1. Sissi Post author

      Thank you, A_Boleyn. For me it’s nothing new… I have been eating it since I was a small child, but I quickly realised it’s a kind of “novelty” for many countries in the world. (I’m not a big fan of quinoa, but the texture has something similar).

  2. Hiroyuki

    Now I fully understand what buckwheat groats are, and how they should be treated before eating. They must be toasted! That’s quite interesting. Maybe I should get some groats and toast them.

    1. Sissi Post author

      Thank you, Hiroyuki. I find the green buckwheat groats so bad, it’s one of the rare food products I threw away… then I learnt it’s possible to toast it at home (but it was too late…). People from buckwheat eating countries are so used to the toasted version, they cannot imagine it being eaten “raw” (though there are exceptions…).
      I’m not sure if you will like it though… it has a rough texture (not as smooth as rice). Let me know if you want me to send you some roasted buckwheat to taste. I’ll be happy to make you discover it.

    1. Sissi Post author

      Thank you so much, Squishy Monster. I love mushrooms (most of them) and it’s one of the rare vegetarian products that can successfully replace meat in my meals.

  3. Helene D'Souza

    I remember that our teacher in school once said that buckwheat will be THE grain of the future. Somehow, it never became that popular after all and I do have to confess that I don’t remember what it tastes like. Not sure if they have it here in India too, difficult to know with different names and languages.
    Thanks for sharing this Sissi, I love daring recipes. 🙂

    1. Sissi Post author

      Thank you, Helene. Yes, buckwheat is a kind of miracle food: it grows very easily (I still wonder why it’s not planted in countries where people die of hunger) and has proteins and some other precious stuff, though I had no idea about it when I used to eat it as a child… (Maybe luckily! Otherwise I would have hated it).

  4. Mr. Three-Cookies

    I am not a huge fan of buckwheat unless its accompanied with a strong sauce (such as spicy tomato sauce). Teriyaki sounds like a good alternative. I will give this a try.
    Buckwheat is very popular in Russia also. Blinis are made with buckwheat.
    BTW I tried your vindail recipe with lamb – nice. Thank you. I’ve posted the recipe.

    1. Sissi Post author

      Thank you, Mr. Three-Cookies. Russians eat not only buckwheat flour (blinis) but also the way Poles do, I think… Thank you for letting me know. I’m glad to learn you liked it (lamb seems an excellent idea) and I’m happy to see you blogging again. (I didn’t find it however on your blogs…).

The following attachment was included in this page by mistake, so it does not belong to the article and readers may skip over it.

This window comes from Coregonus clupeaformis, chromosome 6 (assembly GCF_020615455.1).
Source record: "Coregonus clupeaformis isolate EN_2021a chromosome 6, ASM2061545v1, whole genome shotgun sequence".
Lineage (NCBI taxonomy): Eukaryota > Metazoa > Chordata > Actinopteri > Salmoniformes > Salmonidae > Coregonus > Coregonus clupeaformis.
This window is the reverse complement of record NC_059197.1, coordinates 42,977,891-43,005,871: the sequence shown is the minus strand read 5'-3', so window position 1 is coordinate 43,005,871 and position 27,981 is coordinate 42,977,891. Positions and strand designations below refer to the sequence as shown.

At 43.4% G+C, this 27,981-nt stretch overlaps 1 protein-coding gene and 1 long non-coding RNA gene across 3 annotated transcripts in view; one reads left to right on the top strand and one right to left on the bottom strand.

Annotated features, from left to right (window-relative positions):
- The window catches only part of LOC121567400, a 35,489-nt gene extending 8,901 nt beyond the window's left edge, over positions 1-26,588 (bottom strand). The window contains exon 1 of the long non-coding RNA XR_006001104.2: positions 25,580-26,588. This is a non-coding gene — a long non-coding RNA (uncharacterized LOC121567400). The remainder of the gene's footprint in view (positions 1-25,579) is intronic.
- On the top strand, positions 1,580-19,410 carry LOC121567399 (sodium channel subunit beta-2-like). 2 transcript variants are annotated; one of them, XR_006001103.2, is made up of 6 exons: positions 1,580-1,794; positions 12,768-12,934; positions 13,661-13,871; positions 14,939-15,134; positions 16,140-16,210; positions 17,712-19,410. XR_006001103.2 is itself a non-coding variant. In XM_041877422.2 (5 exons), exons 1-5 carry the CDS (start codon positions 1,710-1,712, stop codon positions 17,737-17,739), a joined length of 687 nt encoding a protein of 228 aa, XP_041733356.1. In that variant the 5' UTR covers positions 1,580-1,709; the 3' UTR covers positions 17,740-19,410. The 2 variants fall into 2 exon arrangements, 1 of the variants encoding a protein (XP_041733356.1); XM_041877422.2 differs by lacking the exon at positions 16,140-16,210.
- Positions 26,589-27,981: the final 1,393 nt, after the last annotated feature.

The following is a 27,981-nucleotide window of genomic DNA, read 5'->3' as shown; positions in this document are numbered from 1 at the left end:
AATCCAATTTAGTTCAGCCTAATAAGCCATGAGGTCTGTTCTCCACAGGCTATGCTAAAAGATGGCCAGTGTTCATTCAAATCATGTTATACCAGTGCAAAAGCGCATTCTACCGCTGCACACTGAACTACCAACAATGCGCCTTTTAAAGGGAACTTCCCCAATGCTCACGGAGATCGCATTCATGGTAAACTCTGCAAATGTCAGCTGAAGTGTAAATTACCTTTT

2. Sissi Post author

      UPDATE: Oh, I see, it’s only on easilygoodeats… I clicked from the link at 3 Cookies thinking you post the same… Anyway, it looks fantastic!

  5. mjskit

    I bought some “brown” buckwheat grouts a few months ago and they’ve been sitting in the pantry patiently waiting for me to do something with them. So thank you first of all, teaching me about what the hell they are, and now how to cook them and use them. I though they would take a lot longer than 15 minutes to cook. That’s exciting to know! Thanks for this recipe Sissi!

    1. Sissi Post author

      I hope you will like buckwheat groats… They are not for everyone and have quite a strong aroma, but do give them a go. Thank you so much for the compliments. I hope my tips will prove useful.

  6. Eva Taylor

    I often make barley “risotto” with dried wild mushrooms so this variation with buckwheat is something I would really like. Toasted buckwheat sounds lovely — I often toast the barley prior to cooking and it does bring out the nutty flavour which really goes well with mushrooms. I will definitely try it with teriyaki sauce next time and like you, I prefer it less sweet.

  7. Kelly @ Inspired Edibles

    it’s funny, although I love the soba noodle dishes I see floating around (peanut versions are popular and look delicious) I have always preferred this pseudocereal in groat form. I don’t experiment with it on any frequent basis but I do enjoy kasha on occasion in a warming morning cereal. Seeing the toasted groats here, with your mushrooms in a teriyaki glaze, makes me think I’m missing out on a whole other element of dietary pleasure 😉 — I need to start using buckwheat groats beyond breakfast!

    1. Sissi Post author

      Thank you, Kelly. It’s incredible! You must be one of the rare people in the world to prefer buckwheat and definitely the only one I know who has it for breakfast 😉 (And I do love such things as maki sushi or soups for breakfast!). I hope you will like it with teriyaki sauce too.

  8. nipponnin